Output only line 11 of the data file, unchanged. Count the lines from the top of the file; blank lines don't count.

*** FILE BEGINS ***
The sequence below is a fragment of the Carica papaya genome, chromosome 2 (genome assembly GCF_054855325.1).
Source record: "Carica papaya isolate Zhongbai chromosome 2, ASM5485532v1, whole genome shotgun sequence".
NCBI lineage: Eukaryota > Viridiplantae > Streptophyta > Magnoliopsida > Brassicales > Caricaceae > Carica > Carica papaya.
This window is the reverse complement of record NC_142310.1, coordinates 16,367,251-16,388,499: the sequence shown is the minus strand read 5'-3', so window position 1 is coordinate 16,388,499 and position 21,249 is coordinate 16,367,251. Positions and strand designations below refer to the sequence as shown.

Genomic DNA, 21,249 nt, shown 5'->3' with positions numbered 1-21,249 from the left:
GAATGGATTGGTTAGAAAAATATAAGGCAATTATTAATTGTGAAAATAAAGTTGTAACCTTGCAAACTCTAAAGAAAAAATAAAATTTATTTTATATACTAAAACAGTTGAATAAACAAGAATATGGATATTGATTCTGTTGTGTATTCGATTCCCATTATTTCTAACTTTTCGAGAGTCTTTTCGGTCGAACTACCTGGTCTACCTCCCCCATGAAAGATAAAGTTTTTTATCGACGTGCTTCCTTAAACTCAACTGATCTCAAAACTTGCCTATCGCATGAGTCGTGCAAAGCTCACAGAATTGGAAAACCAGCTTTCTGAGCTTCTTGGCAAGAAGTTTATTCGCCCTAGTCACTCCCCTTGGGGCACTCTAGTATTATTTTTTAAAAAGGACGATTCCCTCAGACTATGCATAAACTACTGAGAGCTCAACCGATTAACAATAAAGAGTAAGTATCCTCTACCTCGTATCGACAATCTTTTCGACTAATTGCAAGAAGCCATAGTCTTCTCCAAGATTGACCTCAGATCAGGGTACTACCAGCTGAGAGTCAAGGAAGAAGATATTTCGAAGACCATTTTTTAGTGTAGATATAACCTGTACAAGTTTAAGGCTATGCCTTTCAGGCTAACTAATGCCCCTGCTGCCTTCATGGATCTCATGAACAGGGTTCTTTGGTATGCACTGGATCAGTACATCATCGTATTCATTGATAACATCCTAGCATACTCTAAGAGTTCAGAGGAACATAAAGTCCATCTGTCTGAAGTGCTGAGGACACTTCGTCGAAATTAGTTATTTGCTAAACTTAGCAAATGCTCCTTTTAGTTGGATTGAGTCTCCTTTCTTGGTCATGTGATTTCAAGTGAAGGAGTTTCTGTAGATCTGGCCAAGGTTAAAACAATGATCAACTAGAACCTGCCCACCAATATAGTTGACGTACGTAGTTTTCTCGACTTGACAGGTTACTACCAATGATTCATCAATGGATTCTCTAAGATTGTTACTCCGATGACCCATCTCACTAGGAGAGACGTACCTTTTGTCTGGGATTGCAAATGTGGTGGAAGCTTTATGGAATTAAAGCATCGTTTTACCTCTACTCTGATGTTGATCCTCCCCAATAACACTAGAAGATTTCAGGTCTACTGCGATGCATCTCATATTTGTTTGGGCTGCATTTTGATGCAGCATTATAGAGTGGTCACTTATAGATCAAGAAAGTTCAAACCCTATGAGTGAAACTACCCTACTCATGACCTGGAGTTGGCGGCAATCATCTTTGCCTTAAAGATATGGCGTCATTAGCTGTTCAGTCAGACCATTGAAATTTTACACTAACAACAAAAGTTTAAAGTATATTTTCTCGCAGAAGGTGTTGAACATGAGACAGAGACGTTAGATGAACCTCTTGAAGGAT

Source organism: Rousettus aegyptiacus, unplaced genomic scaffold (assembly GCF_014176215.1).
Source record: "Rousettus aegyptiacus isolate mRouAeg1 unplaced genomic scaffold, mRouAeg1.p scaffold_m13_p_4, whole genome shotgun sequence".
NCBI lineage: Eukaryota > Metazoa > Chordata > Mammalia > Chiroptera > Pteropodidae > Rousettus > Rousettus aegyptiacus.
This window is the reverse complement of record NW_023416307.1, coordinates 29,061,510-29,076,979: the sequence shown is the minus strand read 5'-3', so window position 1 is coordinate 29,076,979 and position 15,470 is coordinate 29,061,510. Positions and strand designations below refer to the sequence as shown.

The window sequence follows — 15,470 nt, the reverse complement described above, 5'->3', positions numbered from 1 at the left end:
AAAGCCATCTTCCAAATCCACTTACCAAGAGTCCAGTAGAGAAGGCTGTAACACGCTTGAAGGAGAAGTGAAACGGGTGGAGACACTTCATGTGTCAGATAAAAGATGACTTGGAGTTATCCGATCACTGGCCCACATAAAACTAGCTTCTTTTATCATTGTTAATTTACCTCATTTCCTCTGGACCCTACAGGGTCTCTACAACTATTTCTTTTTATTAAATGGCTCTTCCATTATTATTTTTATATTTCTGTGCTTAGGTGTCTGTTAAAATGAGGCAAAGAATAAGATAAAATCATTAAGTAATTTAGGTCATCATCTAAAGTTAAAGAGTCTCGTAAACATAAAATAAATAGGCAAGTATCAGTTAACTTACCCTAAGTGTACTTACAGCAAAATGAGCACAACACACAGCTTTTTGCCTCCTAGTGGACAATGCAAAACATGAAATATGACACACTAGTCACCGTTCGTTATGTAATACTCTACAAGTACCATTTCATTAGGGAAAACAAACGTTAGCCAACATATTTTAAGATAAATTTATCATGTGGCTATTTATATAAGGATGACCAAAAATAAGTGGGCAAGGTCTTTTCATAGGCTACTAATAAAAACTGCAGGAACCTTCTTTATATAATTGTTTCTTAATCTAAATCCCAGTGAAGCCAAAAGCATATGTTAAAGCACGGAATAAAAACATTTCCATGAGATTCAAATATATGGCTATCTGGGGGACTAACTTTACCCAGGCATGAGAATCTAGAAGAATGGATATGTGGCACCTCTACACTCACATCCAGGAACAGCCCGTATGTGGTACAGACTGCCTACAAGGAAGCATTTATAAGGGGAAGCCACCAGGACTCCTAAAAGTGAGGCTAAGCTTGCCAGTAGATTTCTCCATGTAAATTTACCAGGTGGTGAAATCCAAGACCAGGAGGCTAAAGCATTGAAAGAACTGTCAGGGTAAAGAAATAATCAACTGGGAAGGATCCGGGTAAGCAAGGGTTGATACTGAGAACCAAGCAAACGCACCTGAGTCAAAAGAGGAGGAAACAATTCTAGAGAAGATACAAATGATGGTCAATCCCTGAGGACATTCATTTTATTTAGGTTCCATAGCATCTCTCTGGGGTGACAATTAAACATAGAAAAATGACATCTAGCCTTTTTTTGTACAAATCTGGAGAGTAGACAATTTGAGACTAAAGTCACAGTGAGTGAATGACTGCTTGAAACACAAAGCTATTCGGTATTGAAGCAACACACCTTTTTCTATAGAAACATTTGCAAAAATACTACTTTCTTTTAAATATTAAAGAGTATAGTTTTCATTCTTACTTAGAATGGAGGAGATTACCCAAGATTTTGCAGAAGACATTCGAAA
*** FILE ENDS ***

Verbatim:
The window sequence follows — 15,470 nt, the reverse complement described above, 5'->3', positions numbered from 1 at the left end: